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Fungi name trail

This Fungi Guide includes an illustrated fungi chart and accompanying text guide to the more easily recognised mushrooms and toadstools found in gardens, grassy places and woodlands. Use the simple flowchart based on shape and colour to move quickly to the illustrations for each fungus.

Please note that this is not a guide to the identification of edible fungi.

Although we have tried to keep specialist terms to a minimum, some technical words are useful when discussing fungi. Accompanying text on the reverse side includes a guide to the main parts (cap, ring, stipe, volva and mycelium), plus features on the underside of the cap (pores, frills and teeth). There is also of a straightforward instructions for marking a spore print. Plus how you can use a red balloon and toilet tissue to show how a fly agaric grows!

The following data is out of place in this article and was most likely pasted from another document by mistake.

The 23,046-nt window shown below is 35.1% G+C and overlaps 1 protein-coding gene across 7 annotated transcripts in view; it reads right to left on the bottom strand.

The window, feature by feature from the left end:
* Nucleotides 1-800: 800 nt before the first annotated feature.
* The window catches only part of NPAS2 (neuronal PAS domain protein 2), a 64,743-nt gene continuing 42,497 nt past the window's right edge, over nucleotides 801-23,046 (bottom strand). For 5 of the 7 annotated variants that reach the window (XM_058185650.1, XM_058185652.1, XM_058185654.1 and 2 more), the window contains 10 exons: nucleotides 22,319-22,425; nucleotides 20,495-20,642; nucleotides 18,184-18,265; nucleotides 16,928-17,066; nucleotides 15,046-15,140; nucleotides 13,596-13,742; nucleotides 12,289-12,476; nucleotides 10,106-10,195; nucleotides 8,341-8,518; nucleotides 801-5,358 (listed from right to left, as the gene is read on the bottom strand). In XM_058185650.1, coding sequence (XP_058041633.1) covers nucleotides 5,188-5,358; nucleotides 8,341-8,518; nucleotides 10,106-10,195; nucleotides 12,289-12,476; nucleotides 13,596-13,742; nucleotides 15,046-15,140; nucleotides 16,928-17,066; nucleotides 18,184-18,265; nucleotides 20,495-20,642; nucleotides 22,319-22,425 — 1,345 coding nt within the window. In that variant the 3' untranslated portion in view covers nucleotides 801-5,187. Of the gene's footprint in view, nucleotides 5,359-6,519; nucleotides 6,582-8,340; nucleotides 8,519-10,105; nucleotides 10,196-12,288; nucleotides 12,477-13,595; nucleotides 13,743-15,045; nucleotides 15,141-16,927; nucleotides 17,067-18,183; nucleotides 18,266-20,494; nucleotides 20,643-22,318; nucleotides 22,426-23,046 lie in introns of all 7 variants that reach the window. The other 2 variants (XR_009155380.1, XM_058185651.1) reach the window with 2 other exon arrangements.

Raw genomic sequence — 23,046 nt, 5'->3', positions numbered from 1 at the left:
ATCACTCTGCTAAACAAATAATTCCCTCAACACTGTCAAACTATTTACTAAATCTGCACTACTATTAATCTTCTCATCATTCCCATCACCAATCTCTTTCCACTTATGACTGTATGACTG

Unlike plants, fungi cannot gain their energy directly from the sun by photosynthesis. Instead they have had to develop other ways to feed. A few fungi feed off living trees or plants. These fungi are parasites, and they have a vital role in natural woodland. But the majority of fungi are decomposers or live in symbiosis with plants. The decomposer fungi break down dead wood and other plant and animal matter. They help recycle nutrients in woodlands. Symbiotic fungi establish a physical link with another organism (plant, tree or alga). Over 80% of higher plants and trees gain additional mineral salts in this way. In return the plant sends some of its own surplus energy (sugars) down into the fungus.

Our popular fungi fold-out guide measures 24.5cmx17.5cm and is extremely lightweight so makes the perfect identification chart for popping in your bag when heading outside. This easy reference fungi identification guide is also laminated, meaning it is showerproof for use outside and can be wiped clean.

The Fungi name trail was produced in partnership with the British Mycological Society.

Watch Luke Hawkins, Field Studies Council, Youth Council member, introduce us to the fascinating world of fungi: